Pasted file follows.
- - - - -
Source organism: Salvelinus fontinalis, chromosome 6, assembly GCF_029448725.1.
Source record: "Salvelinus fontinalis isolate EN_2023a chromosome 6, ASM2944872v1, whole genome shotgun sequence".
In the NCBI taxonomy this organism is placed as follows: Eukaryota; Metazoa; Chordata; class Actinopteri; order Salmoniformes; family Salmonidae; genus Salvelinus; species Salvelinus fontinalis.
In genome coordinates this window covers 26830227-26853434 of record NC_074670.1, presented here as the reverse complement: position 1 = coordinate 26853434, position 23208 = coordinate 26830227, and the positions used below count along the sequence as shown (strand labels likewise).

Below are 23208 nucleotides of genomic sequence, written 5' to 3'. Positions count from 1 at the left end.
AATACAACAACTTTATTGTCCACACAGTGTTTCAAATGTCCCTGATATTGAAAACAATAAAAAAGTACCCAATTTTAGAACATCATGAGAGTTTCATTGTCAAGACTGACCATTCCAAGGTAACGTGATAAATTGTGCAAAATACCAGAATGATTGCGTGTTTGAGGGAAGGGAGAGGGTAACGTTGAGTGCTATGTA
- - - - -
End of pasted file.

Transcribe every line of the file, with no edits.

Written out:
Source organism: Salvelinus fontinalis, chromosome 6, assembly GCF_029448725.1.
Source record: "Salvelinus fontinalis isolate EN_2023a chromosome 6, ASM2944872v1, whole genome shotgun sequence".
In the NCBI taxonomy this organism is placed as follows: Eukaryota; Metazoa; Chordata; class Actinopteri; order Salmoniformes; family Salmonidae; genus Salvelinus; species Salvelinus fontinalis.
In genome coordinates this window covers 26830227-26853434 of record NC_074670.1, presented here as the reverse complement: position 1 = coordinate 26853434, position 23208 = coordinate 26830227, and the positions used below count along the sequence as shown (strand labels likewise).

Below are 23208 nucleotides of genomic sequence, written 5' to 3'. Positions count from 1 at the left end.
AATACAACAACTTTATTGTCCACACAGTGTTTCAAATGTCCCTGATATTGAAAACAATAAAAAAGTACCCAATTTTAGAACATCATGAGAGTTTCATTGTCAAGACTGACCATTCCAAGGTAACGTGATAAATTGTGCAAAATACCAGAATGATTGCGTGTTTGAGGGAAGGGAGAGGGTAACGTTGAGTGCTATGTA